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Cliff, experience of the effect of pancreatic cancer on diet

Posted by: Cliff 1 July 2011

Cliff was diagnosed with operable adenocarcinoma in the head of the pancreas. He shares his personal experience of the effect of pancreatic cancer on diet. 

Cliff 67

Before diagnosis

My experience of pancreatic cancer started some six months before diagnosis with little more than occasional bouts of digestive discomfort.  The bouts became more frequent and during the final weeks while medical tests were carried out, digesting food became difficult.  I was managing only two small meals a day, carefully chosen to avoid too much fat, and I was losing weight rapidly. When a bile duct stent was fitted during an endoscopy examination, my digestion improved considerably prior to my Whipple's procedure.

After surgery

I was allowed no solid foods for several days after my operation but was then offered normal hospital meals at my discretion.  Hardly any food or drinks appealed to me for many weeks.  The thought and taste of most made me feel sick.  Tea, coffee and fruit drinks tasted odd and I even had to force myself to take water for several days.  It was not easy to make myself swallow the various medications and pain-killers I was given.

After discharge from hospital

I was prescribed iron tablets on discharge from hospital to improve my blood count but the consequence of those, severe constipation, was worse than the blood deficiency and they were soon stopped.  The anaemia problem was resolved as I returned to a fuller diet.

At home my appetite returned very gradually.  I was encouraged to eat whatever I fancied, biscuits, cakes, chocolate etc to regain the 30lbs weight I had lost.  That became easy and pleasant to do and my weight returned to normal after about a year.  My problem since has been to wean myself off the 'naughty foods' and to make sure my weight, which is back to where it was before my illness, doesn't go any higher than I want it to be.  Being able to resume jogging and golf about ten weeks after surgery has helped.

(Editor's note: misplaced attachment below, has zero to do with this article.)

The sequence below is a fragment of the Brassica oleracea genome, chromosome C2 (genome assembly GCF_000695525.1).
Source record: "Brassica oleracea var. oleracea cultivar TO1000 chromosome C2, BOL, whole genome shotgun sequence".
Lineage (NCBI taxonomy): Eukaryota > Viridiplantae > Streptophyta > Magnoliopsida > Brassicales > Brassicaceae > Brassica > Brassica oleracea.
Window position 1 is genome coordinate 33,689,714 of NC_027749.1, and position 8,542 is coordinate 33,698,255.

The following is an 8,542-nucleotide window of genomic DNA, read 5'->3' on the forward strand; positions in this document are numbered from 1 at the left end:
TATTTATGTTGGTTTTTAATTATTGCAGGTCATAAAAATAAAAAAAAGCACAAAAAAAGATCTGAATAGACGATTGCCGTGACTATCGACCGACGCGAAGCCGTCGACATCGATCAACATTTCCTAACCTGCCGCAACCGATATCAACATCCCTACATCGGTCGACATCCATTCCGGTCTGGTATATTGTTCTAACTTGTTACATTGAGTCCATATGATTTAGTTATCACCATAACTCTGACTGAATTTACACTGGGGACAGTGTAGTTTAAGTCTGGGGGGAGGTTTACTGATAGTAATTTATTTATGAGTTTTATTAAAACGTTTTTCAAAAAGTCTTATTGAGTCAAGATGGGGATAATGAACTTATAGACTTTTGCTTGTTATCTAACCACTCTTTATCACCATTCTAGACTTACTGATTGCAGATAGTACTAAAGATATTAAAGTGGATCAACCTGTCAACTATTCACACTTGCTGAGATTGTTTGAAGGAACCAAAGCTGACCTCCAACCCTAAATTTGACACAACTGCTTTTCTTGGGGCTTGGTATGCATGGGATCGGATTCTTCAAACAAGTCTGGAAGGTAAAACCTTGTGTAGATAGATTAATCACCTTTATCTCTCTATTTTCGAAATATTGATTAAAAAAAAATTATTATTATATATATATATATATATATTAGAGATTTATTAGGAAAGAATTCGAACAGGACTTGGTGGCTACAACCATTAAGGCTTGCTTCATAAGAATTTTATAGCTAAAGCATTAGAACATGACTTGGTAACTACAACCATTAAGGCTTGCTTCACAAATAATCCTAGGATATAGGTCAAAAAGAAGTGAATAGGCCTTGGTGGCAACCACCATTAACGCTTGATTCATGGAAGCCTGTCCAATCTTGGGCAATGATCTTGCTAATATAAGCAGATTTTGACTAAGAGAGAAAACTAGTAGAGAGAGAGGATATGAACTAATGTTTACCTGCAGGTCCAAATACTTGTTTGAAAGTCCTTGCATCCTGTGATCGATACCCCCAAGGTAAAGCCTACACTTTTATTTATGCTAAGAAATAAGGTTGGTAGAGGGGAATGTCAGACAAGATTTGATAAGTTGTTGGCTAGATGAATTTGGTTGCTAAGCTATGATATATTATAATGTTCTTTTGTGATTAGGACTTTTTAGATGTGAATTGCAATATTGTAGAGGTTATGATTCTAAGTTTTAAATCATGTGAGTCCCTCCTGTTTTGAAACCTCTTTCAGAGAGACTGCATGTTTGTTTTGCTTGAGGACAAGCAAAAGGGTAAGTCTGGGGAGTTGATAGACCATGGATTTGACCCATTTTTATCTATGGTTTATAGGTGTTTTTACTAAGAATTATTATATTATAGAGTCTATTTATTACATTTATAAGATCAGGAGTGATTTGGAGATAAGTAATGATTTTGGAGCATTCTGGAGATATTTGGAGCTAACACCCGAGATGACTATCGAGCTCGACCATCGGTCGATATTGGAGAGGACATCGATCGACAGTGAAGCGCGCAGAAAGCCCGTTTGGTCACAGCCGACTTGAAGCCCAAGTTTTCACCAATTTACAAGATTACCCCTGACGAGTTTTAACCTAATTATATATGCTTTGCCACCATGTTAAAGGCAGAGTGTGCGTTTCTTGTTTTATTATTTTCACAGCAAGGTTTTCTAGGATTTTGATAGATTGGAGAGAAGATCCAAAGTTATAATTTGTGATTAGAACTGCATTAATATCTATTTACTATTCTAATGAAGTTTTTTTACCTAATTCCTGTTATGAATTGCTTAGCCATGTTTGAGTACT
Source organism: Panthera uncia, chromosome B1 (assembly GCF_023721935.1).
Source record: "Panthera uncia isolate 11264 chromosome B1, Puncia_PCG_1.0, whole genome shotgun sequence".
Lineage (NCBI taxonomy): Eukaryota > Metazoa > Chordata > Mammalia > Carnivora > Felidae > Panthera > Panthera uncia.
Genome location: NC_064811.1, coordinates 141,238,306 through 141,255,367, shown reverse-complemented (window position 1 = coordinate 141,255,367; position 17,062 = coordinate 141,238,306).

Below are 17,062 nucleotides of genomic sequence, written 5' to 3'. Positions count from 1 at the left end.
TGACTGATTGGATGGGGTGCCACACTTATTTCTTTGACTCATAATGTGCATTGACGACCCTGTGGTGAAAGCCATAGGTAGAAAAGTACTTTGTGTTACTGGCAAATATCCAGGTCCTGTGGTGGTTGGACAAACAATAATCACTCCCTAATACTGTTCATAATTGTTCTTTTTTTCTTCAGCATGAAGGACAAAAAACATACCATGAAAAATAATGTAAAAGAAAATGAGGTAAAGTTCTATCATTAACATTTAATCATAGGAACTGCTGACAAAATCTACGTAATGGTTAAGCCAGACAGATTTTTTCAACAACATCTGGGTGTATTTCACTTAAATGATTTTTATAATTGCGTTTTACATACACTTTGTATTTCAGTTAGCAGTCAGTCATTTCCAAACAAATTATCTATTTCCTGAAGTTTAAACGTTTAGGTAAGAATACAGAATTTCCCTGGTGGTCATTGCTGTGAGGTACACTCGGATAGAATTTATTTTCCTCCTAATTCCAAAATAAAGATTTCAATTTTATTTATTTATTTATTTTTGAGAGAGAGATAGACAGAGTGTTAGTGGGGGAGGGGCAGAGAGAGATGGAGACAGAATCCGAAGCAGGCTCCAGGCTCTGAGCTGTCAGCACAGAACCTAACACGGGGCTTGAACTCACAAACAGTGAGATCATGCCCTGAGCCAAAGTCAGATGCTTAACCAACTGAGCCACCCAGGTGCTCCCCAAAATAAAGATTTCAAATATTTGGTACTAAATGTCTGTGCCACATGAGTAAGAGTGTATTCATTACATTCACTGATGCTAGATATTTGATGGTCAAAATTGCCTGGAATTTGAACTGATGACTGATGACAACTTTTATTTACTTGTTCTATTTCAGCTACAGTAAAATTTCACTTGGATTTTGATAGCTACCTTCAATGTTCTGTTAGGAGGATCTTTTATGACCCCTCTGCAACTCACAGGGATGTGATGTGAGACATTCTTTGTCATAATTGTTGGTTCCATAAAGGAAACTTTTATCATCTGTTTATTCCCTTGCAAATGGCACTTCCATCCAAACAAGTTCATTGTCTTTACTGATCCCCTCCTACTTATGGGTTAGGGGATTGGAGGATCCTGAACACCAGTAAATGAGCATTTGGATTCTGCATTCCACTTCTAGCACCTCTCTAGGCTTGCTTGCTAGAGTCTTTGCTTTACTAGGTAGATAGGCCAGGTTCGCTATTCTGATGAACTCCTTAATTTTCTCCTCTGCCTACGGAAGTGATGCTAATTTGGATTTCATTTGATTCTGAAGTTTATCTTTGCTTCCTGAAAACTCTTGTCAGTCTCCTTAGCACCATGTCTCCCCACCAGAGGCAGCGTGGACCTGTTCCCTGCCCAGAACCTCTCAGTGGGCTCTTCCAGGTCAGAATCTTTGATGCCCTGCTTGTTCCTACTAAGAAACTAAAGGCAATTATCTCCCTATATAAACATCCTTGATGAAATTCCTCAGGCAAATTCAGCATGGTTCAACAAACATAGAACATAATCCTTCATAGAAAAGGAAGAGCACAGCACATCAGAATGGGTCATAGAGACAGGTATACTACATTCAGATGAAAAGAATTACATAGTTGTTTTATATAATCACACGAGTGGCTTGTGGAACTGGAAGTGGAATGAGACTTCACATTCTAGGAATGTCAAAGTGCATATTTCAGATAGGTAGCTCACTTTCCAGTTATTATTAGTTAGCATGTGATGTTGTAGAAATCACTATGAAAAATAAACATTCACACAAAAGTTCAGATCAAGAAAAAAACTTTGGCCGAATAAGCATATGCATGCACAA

Some four/six weeks after surgery my bowels returned to something like normal but exhibited all the common symptoms of a victim of pancreatic cancer, namely, yellow and oily stools.  I was prescribed Creon enzyme-replacement tablets, taken in dosages at my discretion, prior to any meal or snack, and Omeprazole once a day, to combat excess acid which would detract from the benefits of Creon.

Now

I accept defeat in trying to get the dosage of Creon exactly right every time.  My stools are generally lighter and more oily than pre-pancreatic cancer but not worryingly so and I have never had any trouble with not being able to flush stools away.

My diet now, two years after my Whipple's, is almost normal.  It causes me no great discomfort or inconvenience.  I eat a light breakfast and lunch, and generally a large, heavy evening meal with no serious problems.  I feel bloated occasionally, not, curiously, in proportion to the food I've eaten it seems, and regularly hear loud rumbles, actually mistaken by others to be a sign of distant thunder, from my upper stomach area during the mid- to late- morning which I can combat by an essential mid-morning snack.  It is loud enough to be heard by others at quite a distance, but no longer causes any embarrassment to me or them.  Flatulence is also an increased problem since my Whipples but that is something I (and others) can, or have to, live with.

My food preferences have changed a little since my illness.  I seem to have developed and indulged a sweet tooth.  Biscuits, chocolate and cakes go down well.  I eat and enjoy salty foods like peanuts and crisps more than before.  Lightly spiced foods are as popular and digestible as ever but there are some tastes that no longer appeal.  Potatoes, bread and rice are enjoyable but only with very sweet or savoury flavouring but pasta remains as popular and easily digestible as it ever was.  I have not eaten meat for around thirty years so that has not been a factor in my post-Whipple's lifestyle.

Insulin has not been a factor in my recovery.  I am tested from time to time but the half-pancreas that I have left is working OK and I am not diabetic.  The emotional impact of pancreatic cancer has been to help me to achieve the state of mind that might affect all with a near-death experience.  I think I was always a happy-go-lucky man but now I savour every day and experience to the full or even beyond.  I wonder if some people think I'm mad!

All in all, my diet is almost back to normal with very few unpleasant side effects.  I could happily live on pasta, peanuts and biscotti.  Hearing of many others' experiences, I am grateful that I seem to be one of the very lucky ones, so far at least.

July 2011

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